Commenters Favor Electronic Hazmat Documents
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There appears to be significant support from hazardous materials carriers, inspectors and first responders for regulators to continue the transition from paper shipping and other hazmat documents to an electronic alternative.
But there are concerns, as mentioned in a variety of written comments, summed up by one tech expert who noted, “The devil will be in the details.”
Two trucking trade groups, American Trucking Associations and National Tank Truck Carriers, led the way in voicing support for a proposed plan by the Pipeline and Hazardous Materials Safety Administration to transition hazmat documents from paper to electronic form.
“NTTC and ATA believe that developmental and deployment costs would be well worth the safety and efficiency benefits allowing for trucking companies the option to utilize electronic shipping papers,” the two trade groups wrote in a joint comment. “Cost savings are immediate by reducing the amount of paperwork that is required to print. A single shipment of hazardous materials bill of lading and emergency response information is currently printed on multiple pages that could easily exceed 20 pages.”
The two trade organizations noted that a project report by the Volpe National Transportation Systems Center supported development and implementation of electronic hazard communication systems for transmitting shipping document information. However, the Volpe report identified concerns with internet connectivity in rural areas where electronic transmission of hazard communication information might not be reliably available in all places at all times.
“In areas with known internet connectivity issues, carriers might need to provide alternative or redundant methods of hazard communication (in addition to the vehicle placards) to ensure that first responders have adequate information in an emergency,” ATA and NTTC wrote. “These issues, while realistic and critical, are not insurmountable.”
The Commercial Vehicle Safety Alliance also said it supports the transition to electronic hazard communications, but also underscored other commenters who had concerns with connectivity.
“Many CVSA members work in rural areas with poor cell and internet service,” CVSA wrote. “Relying solely on cell and/or internet connectivity poses a significant barrier in these areas. A technology, like Bluetooth or blockchain, that can store the information on the vehicle is more reliable in these areas. A backup or alternative method would be a best practice so the information can be retrieved 100% of the time.”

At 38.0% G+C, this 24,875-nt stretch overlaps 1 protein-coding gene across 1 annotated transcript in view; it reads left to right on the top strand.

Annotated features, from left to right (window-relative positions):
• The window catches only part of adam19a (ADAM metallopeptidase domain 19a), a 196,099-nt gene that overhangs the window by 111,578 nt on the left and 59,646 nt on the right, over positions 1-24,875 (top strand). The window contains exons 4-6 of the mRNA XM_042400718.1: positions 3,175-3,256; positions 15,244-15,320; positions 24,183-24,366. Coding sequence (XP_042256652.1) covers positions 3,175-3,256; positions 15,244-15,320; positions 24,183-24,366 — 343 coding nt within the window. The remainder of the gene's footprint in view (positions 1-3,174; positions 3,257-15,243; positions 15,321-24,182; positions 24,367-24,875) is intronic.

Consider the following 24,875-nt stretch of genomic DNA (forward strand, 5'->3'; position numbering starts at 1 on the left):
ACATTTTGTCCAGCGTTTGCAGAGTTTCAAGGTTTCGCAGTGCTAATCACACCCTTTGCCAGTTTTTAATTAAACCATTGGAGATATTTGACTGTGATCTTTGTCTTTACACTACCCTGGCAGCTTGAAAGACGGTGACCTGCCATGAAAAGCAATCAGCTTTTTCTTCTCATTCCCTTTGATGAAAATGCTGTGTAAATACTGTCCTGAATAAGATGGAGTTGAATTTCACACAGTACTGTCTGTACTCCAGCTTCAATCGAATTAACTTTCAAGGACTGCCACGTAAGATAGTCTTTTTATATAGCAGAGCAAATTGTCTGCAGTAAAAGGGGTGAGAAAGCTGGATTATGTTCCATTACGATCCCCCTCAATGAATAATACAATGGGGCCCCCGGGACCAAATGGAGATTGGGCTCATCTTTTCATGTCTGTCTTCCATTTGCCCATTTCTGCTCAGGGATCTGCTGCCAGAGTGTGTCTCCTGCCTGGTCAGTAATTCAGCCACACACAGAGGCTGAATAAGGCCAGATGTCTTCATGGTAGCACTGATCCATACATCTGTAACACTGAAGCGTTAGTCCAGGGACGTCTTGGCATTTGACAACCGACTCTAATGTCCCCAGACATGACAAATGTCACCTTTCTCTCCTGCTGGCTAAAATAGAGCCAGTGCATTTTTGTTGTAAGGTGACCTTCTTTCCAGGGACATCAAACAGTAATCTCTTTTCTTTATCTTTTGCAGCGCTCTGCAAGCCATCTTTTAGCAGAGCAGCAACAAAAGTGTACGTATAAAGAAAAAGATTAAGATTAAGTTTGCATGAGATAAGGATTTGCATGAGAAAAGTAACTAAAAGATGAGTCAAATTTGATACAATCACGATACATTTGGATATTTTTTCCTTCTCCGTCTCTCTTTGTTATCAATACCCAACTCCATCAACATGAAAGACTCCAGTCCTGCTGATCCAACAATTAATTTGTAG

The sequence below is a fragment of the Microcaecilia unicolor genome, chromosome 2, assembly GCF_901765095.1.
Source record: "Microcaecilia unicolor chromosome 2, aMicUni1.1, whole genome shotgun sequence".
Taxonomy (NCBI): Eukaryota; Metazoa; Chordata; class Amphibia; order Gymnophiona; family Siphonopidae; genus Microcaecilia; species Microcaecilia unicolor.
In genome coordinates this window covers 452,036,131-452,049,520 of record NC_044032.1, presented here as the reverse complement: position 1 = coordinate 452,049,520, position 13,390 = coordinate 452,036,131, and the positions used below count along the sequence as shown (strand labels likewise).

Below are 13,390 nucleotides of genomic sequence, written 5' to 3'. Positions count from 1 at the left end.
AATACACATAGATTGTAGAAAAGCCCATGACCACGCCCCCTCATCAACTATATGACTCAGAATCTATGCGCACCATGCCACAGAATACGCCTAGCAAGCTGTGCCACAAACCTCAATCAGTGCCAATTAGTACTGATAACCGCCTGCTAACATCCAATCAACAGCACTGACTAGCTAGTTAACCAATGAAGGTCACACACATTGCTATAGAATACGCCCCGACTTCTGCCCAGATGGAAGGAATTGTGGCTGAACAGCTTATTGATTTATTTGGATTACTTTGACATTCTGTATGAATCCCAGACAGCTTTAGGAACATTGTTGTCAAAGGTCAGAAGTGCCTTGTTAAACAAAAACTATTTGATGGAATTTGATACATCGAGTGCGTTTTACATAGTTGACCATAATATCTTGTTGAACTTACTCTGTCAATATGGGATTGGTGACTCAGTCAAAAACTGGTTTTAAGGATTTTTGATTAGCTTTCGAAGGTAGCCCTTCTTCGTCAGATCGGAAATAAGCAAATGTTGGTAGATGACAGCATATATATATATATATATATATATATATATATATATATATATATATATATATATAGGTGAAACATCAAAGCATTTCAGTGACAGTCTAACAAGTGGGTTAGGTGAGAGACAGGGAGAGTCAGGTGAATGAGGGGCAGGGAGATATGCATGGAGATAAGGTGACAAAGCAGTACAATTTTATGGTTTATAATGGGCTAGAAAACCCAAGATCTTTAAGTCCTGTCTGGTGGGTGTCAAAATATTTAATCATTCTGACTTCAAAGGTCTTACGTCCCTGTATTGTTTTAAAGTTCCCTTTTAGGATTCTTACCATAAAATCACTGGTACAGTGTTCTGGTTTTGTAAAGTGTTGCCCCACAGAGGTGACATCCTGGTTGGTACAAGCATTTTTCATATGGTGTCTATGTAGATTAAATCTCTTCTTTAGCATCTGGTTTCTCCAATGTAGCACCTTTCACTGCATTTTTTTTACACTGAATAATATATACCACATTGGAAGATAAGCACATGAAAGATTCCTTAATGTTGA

In fiscal 2021, CVSA said its inspectors completed 2.8 million inspections, including 171,915 hazmat inspections, and 169 hazmat investigation reviews.
The Indianapolis-based Scopelitis, Garvin, Light, Hanson & Feary submitted comments on behalf of numerous transportation companies, which the firm said collectively transport over 5.5 million hazardous materials annually.
The law firm said the hazmat transfer plan should be “an alternative to, but not a mandated replacement for, paper versions.”
“There is considerable reason to believe that electronic systems can be as safe and effective as paper-based versions, and a rulemaking should promote flexibility by allowing the use of both options,” the law firm wrote.
Scopelitis added, “The modal administrations within the U.S. Department of Transportation have authorized a move from paper-based systems to electronic forms in many areas. Although there may have been concerns and challenges with each transition, the electronic option has generally proven equally, if not more, workable.”
Nick Wright of Olathe, Kan., a certified hazmat inspector, commented, “It seems to me a hard copy of the documents simply can’t be beat. But in direct sunlight, it’s very difficult to read and share documents on a screen. For example, reading an electronic logging device is very difficult when it’s sunny. Having to zoom in and scroll all around a screen to review the document is not easy.”
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“In a nutshell, I have concerns with availability, readability, accessibility, training needs for truck drivers and trucking companies, cellphone coverage, etc.,” Wright added.
Jameson Wendell, a Collegeville, Pa.-based emergency preparedness response manager, called the electronic document plan “a great idea,” but added, “I am concerned that vendors will all have their own version of a system and that accessing those systems will not be intuitive to the first responder.”
There was also this from the Oregon Department of Transportation: “We have concerns regarding electronic device technology, including battery life, readability of the information based on device screen size, and network connectivity and signal strength.”